Maps in Elixir provide a quick key-value data store. Maps can be created by using the %{} syntax:

iex> map = %{:a => 1, 2 => :b}
%{2 => :b, :a => 1}
iex> map[:a]
iex> map[2]
iex> map[:c]

We can use the . syntax to access a specific key in the map:

iex> map.a

But not for an element that doesn’t exist…

iex> map.c
** (KeyError) key :c not found in: %{2 => :b, :a => 1}

In comparison to keyword lists, maps do not follow any ordering and allow any value to be set as a key. However, it’s recommended to stick to literals such as strings, atoms, and numbers.

Nested data structures

Elixir provides a way for us to hold variables inside of maps. We’ll use this a lot in the Phoenix framework, where we’ll have variables that represent data structures in our database.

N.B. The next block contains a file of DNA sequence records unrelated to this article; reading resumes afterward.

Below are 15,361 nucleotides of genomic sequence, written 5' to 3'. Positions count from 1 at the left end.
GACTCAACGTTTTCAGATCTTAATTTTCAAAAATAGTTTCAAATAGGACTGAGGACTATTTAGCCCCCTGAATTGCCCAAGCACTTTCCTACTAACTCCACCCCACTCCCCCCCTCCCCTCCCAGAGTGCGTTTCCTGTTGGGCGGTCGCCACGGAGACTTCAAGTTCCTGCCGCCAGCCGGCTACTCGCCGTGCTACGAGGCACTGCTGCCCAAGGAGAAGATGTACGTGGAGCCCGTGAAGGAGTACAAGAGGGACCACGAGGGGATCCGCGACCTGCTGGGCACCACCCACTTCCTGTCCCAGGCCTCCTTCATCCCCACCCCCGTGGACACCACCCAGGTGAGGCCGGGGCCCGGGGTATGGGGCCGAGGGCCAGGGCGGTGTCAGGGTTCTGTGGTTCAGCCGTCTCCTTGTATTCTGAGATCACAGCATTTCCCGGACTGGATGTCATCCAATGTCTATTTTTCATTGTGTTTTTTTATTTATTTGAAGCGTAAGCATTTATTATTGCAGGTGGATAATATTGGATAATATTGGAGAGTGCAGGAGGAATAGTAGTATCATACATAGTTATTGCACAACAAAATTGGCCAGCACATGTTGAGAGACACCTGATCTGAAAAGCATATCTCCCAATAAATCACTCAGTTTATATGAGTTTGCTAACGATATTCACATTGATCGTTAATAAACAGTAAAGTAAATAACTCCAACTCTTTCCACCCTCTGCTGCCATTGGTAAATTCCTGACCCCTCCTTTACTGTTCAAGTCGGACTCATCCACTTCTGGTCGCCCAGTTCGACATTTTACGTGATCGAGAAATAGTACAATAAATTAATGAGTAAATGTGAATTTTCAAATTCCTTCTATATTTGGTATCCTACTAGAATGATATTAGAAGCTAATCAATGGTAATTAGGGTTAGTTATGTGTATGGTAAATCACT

For example, we can create a list of users that is a key-value map to another nested map:

iex> users = [
  john: %{name: "John", age: 27, languages: ["Erlang", "Ruby", "Elixir"]},
  mary: %{name: "Mary", age: 29, languages: ["Elixir", "F#", "Clojure"]}

We can then get variables using [] (dynamic access) and . (strict access) syntax:

iex> users[:john].age

We can then manipulate variables by using the put_in/2 function to create a new value:

iex> users = put_in users[:john].age, 31
iex> users
[john: %{age: 31, languages: ["Erlang", "Ruby", "Elixir"], name: "John"},
 mary: %{age: 29, languages: ["Elixir", "F#", "Clojure"], name: "Mary"}]

Check out the Kernel module documentation for other available functions when using nested data structures.

Executing scripts

So far we’ve used IEx to execute Elixir code in real-time which is convenient for small, one-line expressions. Rather than typing in the REPL, we can write our Elixir code to a file and execute it as a script using the elixir command:

$ echo "IO.puts \"Hello world\"" > test.exs
$ elixir test.exs
Hello world